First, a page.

Family Life Programs FAQs

Parents are the best advocates for the quality of their children’s sexual health education. At the Poe Center for Health Education, we believe that the most effective educational experience happens when educators, parents, and youth work together. Shedding some of the mystery and misconceptions about sexual health education is a good place to start.

We know that parents and youth often have questions about what a Family Life program at the Poe center actually entails. We have addressed a few of the most frequently asked questions below. If you have any additional questions, please email Robin Pittman, director of Family Life programs.

Family Life education or sexual health education is more commonly referred to as “sex education.” It is a holistic approach that provides medically accurate and age-appropriate lessons to youth on topics, such as abstinence, sexually transmitted infection facts and prevention, FDA-approved contraceptive methods, reproductive anatomy, sexual assault/abuse, protective factors and risk reduction, healthy relationships, consent, decision making, goal setting, values, and communication. Ultimately, Family Life education is about educating youth about what is happening to their bodies during puberty and teaching them to make smart, healthy, and safe choices as they go through adolescence.

Yes. All North Carolina schools are required to teach sexual health education. In 2009, North Carolina adopted a state law called the Healthy Youth Act (HYA). This law updated the State’s previous sexuality education in public schools to make it more comprehensive. It is called Reproductive Health and Safety Education. HYA states that all local school systems must provide medically-accurate, age-appropriate sex education that includes information on the benefits of abstinence, Sexually Transmitted Infection (STI) facts and prevention, FDA contraceptive methods, human trafficking, and sexual assault/abuse risk reduction in grades 7-9.

The information provided in Reproductive Health and Safety Education must be age-appropriate, accurate, and based on peer-reviewed and approved scientific research. Youth, fourth through twelfth grades, receive age-appropriate information about puberty and reproductive health that aligns with the North Carolina Department of Public Instruction’s Healthful Living and Science Essential Standards.

No. Each school district has local control and decisions about what curricula to use. However, each related lesson must meet the Healthful Living Essential Standards that are mandatory by law.

According to the Centers for Disease Control, students who participate in sexual education classes are more likely to delay sexual activity, report having healthier relationships, have higher academic performance, use contraceptives, and are less likely to have an unintended pregnancy or cause a pregnancy. Read more: What Works: Sexual Health Education

No. In 4th and 5th grades, students will learn about the physical, social, and emotional changes that happen to their growing bodies during adolescence. Here is an outline of the Healthy Essential Standards taught during the Poe Center’s Puzzled by Puberty program.

Yes. Depending on the school district, parents and guardians can either withdraw their child from any component of sexual education instruction or offer written consent for their children to participate in sex education programs. These policies are known as “opt-out” and “opt-in,” respectively. Most school districts will provide an “opt-out” form or an “opt-in” form for parents before the lessons begin.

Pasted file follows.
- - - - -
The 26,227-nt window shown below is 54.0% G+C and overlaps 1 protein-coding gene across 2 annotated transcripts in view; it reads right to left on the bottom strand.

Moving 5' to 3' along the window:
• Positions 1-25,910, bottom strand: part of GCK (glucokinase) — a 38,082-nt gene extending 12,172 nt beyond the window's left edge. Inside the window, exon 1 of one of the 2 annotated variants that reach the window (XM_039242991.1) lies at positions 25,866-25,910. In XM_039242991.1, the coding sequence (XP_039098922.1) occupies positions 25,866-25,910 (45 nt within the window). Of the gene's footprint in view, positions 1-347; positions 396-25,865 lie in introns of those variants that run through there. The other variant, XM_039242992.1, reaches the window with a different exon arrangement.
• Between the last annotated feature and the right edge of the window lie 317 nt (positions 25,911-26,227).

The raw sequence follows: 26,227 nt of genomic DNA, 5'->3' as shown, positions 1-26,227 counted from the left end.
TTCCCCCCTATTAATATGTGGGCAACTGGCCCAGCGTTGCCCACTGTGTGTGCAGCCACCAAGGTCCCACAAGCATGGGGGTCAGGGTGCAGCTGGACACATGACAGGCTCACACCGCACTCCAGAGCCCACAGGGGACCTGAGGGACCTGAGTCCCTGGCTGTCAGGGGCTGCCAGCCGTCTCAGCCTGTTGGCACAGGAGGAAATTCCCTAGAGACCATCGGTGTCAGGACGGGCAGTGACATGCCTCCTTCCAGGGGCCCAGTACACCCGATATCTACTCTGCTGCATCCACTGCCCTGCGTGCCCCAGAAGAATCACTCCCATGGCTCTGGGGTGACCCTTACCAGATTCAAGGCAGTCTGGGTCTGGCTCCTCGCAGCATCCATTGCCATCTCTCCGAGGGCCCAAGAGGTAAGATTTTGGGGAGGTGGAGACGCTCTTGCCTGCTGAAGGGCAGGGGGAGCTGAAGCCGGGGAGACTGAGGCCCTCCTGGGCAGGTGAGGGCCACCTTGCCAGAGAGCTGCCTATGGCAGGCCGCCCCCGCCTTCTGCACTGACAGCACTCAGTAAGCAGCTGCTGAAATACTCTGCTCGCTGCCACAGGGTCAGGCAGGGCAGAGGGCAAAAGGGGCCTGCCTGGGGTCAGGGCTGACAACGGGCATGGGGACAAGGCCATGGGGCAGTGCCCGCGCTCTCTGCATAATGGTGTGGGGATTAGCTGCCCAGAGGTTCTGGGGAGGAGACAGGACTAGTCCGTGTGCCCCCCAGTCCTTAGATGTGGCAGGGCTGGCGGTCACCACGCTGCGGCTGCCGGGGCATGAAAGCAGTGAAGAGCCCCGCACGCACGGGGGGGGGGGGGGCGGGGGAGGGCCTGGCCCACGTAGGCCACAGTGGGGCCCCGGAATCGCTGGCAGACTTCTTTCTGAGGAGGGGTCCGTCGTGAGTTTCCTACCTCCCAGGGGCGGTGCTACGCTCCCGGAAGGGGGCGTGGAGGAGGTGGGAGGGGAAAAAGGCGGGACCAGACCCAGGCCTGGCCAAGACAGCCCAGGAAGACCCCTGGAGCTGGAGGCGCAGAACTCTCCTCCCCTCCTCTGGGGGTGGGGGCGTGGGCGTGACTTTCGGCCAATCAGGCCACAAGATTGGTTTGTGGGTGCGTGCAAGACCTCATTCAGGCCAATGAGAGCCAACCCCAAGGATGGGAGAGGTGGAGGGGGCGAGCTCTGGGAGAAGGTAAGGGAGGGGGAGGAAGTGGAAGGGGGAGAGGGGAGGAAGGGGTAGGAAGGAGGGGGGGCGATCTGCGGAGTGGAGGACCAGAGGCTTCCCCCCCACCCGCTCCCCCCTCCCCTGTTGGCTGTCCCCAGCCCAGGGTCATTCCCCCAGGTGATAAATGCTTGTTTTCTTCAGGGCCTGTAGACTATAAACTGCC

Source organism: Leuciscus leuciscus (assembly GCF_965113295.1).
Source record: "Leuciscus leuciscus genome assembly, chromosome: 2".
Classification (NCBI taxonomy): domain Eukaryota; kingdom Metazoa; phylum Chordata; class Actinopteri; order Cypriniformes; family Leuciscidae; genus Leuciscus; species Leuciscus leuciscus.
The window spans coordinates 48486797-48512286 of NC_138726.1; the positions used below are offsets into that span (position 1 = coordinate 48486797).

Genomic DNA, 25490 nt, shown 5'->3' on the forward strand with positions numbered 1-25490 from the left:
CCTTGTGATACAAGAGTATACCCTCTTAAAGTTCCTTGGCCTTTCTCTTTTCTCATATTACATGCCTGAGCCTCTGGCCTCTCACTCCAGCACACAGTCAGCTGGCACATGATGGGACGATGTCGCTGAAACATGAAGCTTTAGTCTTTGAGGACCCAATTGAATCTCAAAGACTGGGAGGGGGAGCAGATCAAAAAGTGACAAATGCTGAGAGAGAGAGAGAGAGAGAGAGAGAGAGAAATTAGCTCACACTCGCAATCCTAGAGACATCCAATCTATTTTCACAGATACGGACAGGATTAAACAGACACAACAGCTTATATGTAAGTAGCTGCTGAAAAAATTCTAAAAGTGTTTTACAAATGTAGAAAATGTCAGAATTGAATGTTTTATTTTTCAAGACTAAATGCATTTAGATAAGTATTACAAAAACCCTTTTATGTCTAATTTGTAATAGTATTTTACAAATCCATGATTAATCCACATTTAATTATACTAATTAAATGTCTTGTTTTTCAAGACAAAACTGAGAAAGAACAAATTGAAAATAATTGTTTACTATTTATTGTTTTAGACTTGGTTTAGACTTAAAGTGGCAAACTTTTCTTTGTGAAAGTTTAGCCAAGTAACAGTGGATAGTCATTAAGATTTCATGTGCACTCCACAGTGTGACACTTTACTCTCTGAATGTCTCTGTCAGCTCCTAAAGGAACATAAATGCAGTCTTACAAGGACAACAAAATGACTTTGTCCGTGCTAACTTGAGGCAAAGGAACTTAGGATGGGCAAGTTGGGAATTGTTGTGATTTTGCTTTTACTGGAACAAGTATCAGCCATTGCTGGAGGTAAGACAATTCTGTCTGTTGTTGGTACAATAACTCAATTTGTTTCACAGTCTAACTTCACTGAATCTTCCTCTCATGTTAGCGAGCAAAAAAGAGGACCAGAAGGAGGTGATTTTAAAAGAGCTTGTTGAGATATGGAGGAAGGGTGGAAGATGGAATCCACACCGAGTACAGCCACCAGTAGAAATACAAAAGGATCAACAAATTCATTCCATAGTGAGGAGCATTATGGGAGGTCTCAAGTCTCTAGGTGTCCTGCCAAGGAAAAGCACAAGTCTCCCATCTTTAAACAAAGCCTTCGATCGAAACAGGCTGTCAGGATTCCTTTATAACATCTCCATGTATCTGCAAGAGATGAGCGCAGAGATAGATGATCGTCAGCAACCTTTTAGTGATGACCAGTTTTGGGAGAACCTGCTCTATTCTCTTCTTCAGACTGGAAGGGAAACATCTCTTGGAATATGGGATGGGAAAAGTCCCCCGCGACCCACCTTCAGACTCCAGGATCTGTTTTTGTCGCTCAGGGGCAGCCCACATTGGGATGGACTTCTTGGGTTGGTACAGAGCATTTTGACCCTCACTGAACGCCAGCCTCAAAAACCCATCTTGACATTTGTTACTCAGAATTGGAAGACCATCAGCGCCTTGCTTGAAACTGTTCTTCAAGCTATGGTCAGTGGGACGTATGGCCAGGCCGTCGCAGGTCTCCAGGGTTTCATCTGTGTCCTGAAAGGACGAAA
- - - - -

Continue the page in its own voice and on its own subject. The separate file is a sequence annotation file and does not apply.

Family Life programs taught at the Poe Center are developed to provide all young people with age-appropriate sexuality education in an inclusive way. While our curriculum does not discuss sexual orientation and gender identity, all classes are taught by health education specialists who prioritize a safe and inclusive learning environment for all.

North Carolina state law requires schools to teach the effectiveness and safety of all FDA approved contraceptive methods in preventing pregnancy and sexually transmitted diseases and infections. Contraceptive methods, including condoms, are not available for demonstration or distribution. The benefits of abstinence are reinforced throughout the classes.

Yes. All schools must have their sexual health education curriculum available for parents to review. At the Poe Center, parents may attend classes with their child and/or review the materials in advance.

Absolutely! Our recommendation is just a guideline. As a parent/guardian, you know your child best and may choose which programs you would like your child to attend that best fits their needs.

The primary goal for school systems, staff, teachers, and health educators from the Poe Center is to teach medically-accurate information and to partner with parents to keep the conversations going. The goal is to serve as a resource, not a replacement for parents and our communities as a whole. We encourage parents and guardians to partner with their child’s school and educators. Take the opportunity to review the materials and learn about the curriculum. Do not be afraid to reach out and ask questions if you are uncertain or nervous about discussing a particular topic.

Like all programs at the Poe Center, Family Life programs are developed and taught by experienced professional health educators with credentials in their respective fields. Health educators participate in regular training to ensure current instructional materials and methods comply with law, are medically accurate, reflect current research, are science-based, and are inclusive.

If you have any additional questions, please email Robin Pittman, Director of Family Life programs.